CLEVELAND (Reuters) - Cleveland resident Ariel Castro was charged on Wednesday with kidnapping and raping three women who were rescued from his house on Monday after nearly a decade in captivity.
Castro’s two brothers Pedro and Onil, originally arrested in the case, were not charged, said Cleveland city prosecutor Victor Perez at a news conference.
The charges came as police revealed that the women, who were rescued on Monday after one of them, Amanda Berry, fled with the help of a neighbour, had not seen any previous chances to escape in nearly ten years of captivity.
“The only opportunity, after interviewing the young ladies, to escape was the other day when Amanda escaped,” Cleveland Deputy Police Chief Ed Tomba said at the same news conference.
“They don’t believe that they’ve been outside that home for the last 10 years respectively,” he said.
“They were not in one room, but they did know each other and they did know each other was there,” he added.
Police said earlier that they found ropes and chains in the house that had been used to hold them prisoner. No human remains were found, they said.
Castro, 52, faces four counts of kidnapping relating to Berry, now 27, Gina DeJesus, 23, Michelle Knight, 32, and Berry’s 6-year-old daughter who was conceived and born during her mother’s captivity, authorities said.
A paternity test will be conducted to determine the girl’s father, Tomba said.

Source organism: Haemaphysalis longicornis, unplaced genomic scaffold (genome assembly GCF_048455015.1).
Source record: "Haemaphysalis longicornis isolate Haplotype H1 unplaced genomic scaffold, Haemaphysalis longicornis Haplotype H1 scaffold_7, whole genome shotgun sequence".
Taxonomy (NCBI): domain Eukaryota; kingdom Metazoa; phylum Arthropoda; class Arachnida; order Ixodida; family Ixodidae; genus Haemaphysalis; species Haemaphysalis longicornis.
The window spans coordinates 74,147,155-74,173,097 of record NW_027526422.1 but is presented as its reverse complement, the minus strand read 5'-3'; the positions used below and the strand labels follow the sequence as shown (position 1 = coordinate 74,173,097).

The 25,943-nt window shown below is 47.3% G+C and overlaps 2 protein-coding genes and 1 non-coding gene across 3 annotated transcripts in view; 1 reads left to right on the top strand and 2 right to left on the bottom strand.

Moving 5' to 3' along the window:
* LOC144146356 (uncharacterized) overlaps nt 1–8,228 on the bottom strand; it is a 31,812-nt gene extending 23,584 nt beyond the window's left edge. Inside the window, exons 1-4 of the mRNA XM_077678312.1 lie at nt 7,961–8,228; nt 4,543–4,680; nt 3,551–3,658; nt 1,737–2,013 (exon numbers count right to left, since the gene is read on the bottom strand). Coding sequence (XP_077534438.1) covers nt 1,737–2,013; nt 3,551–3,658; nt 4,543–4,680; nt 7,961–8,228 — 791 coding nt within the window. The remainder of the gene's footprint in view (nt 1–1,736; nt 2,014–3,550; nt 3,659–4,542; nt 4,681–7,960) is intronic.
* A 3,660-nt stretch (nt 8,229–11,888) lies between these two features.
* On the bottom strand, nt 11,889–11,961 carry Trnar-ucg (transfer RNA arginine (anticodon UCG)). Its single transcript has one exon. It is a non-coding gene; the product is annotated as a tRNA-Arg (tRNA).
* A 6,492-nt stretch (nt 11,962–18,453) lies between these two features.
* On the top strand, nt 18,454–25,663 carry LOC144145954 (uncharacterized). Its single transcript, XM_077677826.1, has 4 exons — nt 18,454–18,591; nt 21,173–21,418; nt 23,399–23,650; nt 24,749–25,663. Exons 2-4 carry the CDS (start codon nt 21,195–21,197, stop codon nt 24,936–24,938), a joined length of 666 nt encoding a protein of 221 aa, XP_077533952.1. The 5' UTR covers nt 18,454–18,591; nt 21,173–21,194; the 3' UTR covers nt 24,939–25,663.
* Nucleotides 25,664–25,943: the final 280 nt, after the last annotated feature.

Castro is not a suspect in any other cases, he said.
Authorities were searching a second house in relation to the case, Tomba said.
Berry and DeJesus went to their families’ homes on Wednesday, while Knight was in a Cleveland hospital where a spokeswoman said she was in good condition.
The rape charges against Castro relate to Berry, DeJesus and Knight, the prosecutor said. He would be arraigned on Thursday morning, the prosecutor said.
Castro and his two brothers were arrested on Monday evening within hours of the women’s escape from his house.
However, there was no evidence Pedro Castro, 54, and Onil Castro, 50, were involved, the prosecutor said.
Investigators took some 200 pieces of evidence from the Castro house, which Tomba said was “in quite a bit of disarray.”
Neither Berry nor DeJesus spoke publicly as they were hustled inside their family’s homes, and relatives emerged instead to speak to the waiting crowds of spectators and media.
Berry and her daughter could be seen from an aerial television camera arriving in a convoy of vehicles at her sister’s house and going in the back door.
DeJesus was rushed into the home she had not seen in nine years, clenched in a tight embrace by her sister Mayra. DeJesus hid her face in a yellow hooded sweat-shirt but raised her hand in a thumbs-up sign to the crowd that was chanting “Gina. Gina.”
Her mother Nancy DeJesus came outside after a little while.
“I want to thank everybody that believed,” she said. “Even the ones that doubted, I still want to thank them the most because they’re the ones that made me stronger, the ones that made me feel the most that my daughter was out there.”
Before Monday evening, Berry had last been seen leaving her job at a fast-food restaurant the day before her 17th birthday in April 2003. Her disappearance as a teenager was widely publicized in the local media.
DeJesus vanished while walking home from school at age 14 in 2004, and Knight, 32, was 20 when she disappeared in 2002.
Born in Puerto Rico, Ariel Castro played bass in Latin music bands in the area. Records show he was divorced more than a decade ago and his ex-wife had since died. He is known to have at least one adult daughter and son.
Additional reporting by Daniel Trotta, Barbara Goldberg; Writing by Ellen Wulfhorst; Editing by Grant McCool, Toni Reinhold and Bernard Orr